If you’ve been reading here recently, you know I have started a series admitting some of the parenting mistakes I regret. My hope is to encourage you in your parenting journey and give you hope that you can recover from your mistakes.
One of the mistakes I made, in which I had only the best intentions, was isolating my children until I could see that one of them was actually depressed about having no friends.
Now, I don’t mean that she was sad one day about all the girls at church not including her in a slumber party.
I mean that for a period of 4-5 years there were very few kids at church besides our kids, and I did not go out of my way to invite those kids to interact with my own kids.
You see, I had read and believed that brothers and sisters could and should be best friends. And I still do honestly believe that they really can and should be the best of friends.
The problem was that I interpreted this to mean that they did not need any other friends.
And my sensitive daughter began to feel like her brother and sisters liked her and spent time with her because they didn’t have any other choice. They had to be her friend. They lived with her. They didn’t choose to be her friend. And she didn’t have anyone in her life who liked her because they simply wanted to spend time with her.
One day she came to me in tears because she had no friends. None. Zero. And when I comforted her, I couldn’t argue with that fact. When I tried to think of who she could count as a friend, I couldn’t come up with a single one.
When she confided to me that she was having severe anxiety issues, trouble sleeping, frequent stomach aches, grinding her teeth at night, etc. all because she wondered if she was worthy to have people like her, I was heartbroken!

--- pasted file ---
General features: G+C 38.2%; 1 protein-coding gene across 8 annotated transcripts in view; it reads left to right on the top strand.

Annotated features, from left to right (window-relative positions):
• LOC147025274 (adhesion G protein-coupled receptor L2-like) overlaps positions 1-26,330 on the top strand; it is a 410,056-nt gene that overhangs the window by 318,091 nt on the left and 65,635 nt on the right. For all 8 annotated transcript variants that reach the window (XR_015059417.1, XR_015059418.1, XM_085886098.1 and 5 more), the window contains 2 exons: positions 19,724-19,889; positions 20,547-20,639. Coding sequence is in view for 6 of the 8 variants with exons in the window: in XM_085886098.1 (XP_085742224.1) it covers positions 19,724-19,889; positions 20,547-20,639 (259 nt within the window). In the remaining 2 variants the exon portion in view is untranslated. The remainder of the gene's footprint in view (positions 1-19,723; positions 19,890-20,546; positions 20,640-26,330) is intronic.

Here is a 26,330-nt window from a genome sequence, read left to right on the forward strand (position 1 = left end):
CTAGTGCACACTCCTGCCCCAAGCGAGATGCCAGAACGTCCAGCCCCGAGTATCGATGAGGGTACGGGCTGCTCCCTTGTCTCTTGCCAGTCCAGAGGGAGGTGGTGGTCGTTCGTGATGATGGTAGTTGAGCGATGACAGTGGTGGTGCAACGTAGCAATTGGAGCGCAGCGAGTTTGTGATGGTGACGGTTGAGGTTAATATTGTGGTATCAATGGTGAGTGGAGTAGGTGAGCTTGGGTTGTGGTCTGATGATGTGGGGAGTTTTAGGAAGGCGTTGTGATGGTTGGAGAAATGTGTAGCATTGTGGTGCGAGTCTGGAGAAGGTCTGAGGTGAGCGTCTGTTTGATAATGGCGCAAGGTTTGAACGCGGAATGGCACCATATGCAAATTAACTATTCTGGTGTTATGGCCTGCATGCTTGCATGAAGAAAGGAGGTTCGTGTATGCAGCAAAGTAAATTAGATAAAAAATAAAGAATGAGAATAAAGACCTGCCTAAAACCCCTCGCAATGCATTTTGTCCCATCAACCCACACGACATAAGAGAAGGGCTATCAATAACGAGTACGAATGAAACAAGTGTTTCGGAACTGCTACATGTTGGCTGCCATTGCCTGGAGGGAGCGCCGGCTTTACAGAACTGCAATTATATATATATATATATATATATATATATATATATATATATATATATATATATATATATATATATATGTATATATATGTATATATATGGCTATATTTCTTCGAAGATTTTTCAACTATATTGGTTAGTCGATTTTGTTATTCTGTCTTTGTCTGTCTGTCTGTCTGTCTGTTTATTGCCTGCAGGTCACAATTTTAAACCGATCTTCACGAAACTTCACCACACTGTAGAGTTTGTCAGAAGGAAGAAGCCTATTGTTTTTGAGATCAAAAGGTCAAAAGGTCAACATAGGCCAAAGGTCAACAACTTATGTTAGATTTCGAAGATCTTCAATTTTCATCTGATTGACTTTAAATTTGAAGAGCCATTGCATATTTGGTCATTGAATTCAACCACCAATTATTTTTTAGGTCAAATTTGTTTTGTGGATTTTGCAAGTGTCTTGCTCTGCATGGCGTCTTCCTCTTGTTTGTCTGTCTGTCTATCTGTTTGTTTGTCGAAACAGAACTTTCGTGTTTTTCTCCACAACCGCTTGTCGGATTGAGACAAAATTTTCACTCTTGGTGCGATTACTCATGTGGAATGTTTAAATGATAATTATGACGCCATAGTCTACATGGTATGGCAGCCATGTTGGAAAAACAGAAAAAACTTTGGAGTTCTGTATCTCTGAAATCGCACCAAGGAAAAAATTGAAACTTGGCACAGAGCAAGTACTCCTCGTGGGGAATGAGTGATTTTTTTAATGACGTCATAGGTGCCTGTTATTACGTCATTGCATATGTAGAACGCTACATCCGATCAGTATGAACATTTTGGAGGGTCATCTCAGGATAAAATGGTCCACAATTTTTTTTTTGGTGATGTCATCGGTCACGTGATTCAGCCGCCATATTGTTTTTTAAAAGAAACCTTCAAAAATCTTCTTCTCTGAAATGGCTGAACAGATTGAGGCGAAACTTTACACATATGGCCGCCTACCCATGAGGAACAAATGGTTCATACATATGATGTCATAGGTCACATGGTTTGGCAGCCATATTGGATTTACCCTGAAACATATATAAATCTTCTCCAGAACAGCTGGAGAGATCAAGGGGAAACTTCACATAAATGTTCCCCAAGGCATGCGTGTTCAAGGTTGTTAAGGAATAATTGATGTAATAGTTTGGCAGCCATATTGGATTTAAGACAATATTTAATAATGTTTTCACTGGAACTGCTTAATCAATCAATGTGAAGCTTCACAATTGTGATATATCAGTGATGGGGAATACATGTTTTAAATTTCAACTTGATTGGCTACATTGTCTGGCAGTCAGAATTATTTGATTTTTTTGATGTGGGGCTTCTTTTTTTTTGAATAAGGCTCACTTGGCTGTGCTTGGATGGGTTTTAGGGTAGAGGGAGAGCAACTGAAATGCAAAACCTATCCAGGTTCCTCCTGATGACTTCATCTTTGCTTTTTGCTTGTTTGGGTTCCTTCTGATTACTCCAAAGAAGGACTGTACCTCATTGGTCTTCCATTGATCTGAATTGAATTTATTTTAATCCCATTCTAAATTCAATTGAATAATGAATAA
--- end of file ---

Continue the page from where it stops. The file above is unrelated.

What had I done???
I couldn’t believe I hadn’t noticed her anxiety issues before she brought it to my attention, and I was so sad that she felt that there was no one in the world who wanted to spend time with her by their own choice. And all this happened because I hadn’t seen the value of including outside people in her life.
I immediately set about figuring out how I could correct the mistake I had made. I invited friends over, signed her up for sports, and encouraged her to participate in youth group activities. I also asked her to forgive me for making such a hurtful mistake.
It wasn’t as easy as that though, since her self esteem was very low about how valuable she was as a friend. It took a couple of years for her to gain the confidence to feel like she was valued as a person to those outside her family.
The lesson I learned from this was huge for me. My children needed to know and experience that they are liked by those who are not required to be nice to them. They needed to know they are liked simply because they are fun to be around. And for us this needed to come from outside the family.
Now, I’m not saying every family should automatically take the steps I did and start signing your children up for more activities. (That could cause as much stress as no activities.) I’m saying pay attention to each child’s needs. Notice signs of stress and depression. Ask questions.
What is right for our family may not be right for your family. What is right for one child may not be right for every child.
But if you find that a child is suffering needlessly because of a parenting mistake on your part, ask them to forgive your and change your course.
My hope in sharing this story is to warn anyone else from making this same mistake. Your parenting journey will not be mistake-free, but we can learn from our mistakes and correct them to be better parents than we were before.